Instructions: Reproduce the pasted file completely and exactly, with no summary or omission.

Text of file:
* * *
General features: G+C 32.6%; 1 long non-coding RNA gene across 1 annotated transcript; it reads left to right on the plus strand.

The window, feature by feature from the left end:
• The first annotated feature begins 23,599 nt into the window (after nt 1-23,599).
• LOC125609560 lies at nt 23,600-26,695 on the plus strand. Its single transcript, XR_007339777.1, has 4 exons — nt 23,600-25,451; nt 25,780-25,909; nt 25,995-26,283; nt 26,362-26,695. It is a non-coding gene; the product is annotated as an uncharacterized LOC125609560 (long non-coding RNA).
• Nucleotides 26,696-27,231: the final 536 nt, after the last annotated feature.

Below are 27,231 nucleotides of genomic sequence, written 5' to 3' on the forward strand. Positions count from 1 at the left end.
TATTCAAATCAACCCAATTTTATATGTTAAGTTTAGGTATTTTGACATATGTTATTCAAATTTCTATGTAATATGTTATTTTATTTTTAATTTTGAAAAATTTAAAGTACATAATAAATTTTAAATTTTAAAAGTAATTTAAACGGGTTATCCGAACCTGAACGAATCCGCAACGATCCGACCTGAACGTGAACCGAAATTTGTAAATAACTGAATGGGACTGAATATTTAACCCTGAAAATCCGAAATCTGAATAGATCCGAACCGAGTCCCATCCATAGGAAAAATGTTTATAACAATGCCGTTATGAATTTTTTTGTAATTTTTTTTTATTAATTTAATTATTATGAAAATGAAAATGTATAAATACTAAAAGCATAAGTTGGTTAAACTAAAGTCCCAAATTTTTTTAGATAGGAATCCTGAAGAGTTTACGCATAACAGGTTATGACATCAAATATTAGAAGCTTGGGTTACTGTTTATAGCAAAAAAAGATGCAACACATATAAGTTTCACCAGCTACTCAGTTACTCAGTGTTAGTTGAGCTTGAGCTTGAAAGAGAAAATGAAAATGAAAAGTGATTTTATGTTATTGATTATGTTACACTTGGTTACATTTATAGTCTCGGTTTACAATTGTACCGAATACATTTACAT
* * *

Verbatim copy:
General features: G+C 32.6%; 1 long non-coding RNA gene across 1 annotated transcript; it reads left to right on the plus strand.

The window, feature by feature from the left end:
• The first annotated feature begins 23,599 nt into the window (after nt 1-23,599).
• LOC125609560 lies at nt 23,600-26,695 on the plus strand. Its single transcript, XR_007339777.1, has 4 exons — nt 23,600-25,451; nt 25,780-25,909; nt 25,995-26,283; nt 26,362-26,695. It is a non-coding gene; the product is annotated as an uncharacterized LOC125609560 (long non-coding RNA).
• Nucleotides 26,696-27,231: the final 536 nt, after the last annotated feature.

Below are 27,231 nucleotides of genomic sequence, written 5' to 3' on the forward strand. Positions count from 1 at the left end.
TATTCAAATCAACCCAATTTTATATGTTAAGTTTAGGTATTTTGACATATGTTATTCAAATTTCTATGTAATATGTTATTTTATTTTTAATTTTGAAAAATTTAAAGTACATAATAAATTTTAAATTTTAAAAGTAATTTAAACGGGTTATCCGAACCTGAACGAATCCGCAACGATCCGACCTGAACGTGAACCGAAATTTGTAAATAACTGAATGGGACTGAATATTTAACCCTGAAAATCCGAAATCTGAATAGATCCGAACCGAGTCCCATCCATAGGAAAAATGTTTATAACAATGCCGTTATGAATTTTTTTGTAATTTTTTTTTATTAATTTAATTATTATGAAAATGAAAATGTATAAATACTAAAAGCATAAGTTGGTTAAACTAAAGTCCCAAATTTTTTTAGATAGGAATCCTGAAGAGTTTACGCATAACAGGTTATGACATCAAATATTAGAAGCTTGGGTTACTGTTTATAGCAAAAAAAGATGCAACACATATAAGTTTCACCAGCTACTCAGTTACTCAGTGTTAGTTGAGCTTGAGCTTGAAAGAGAAAATGAAAATGAAAAGTGATTTTATGTTATTGATTATGTTACACTTGGTTACATTTATAGTCTCGGTTTACAATTGTACCGAATACATTTACAT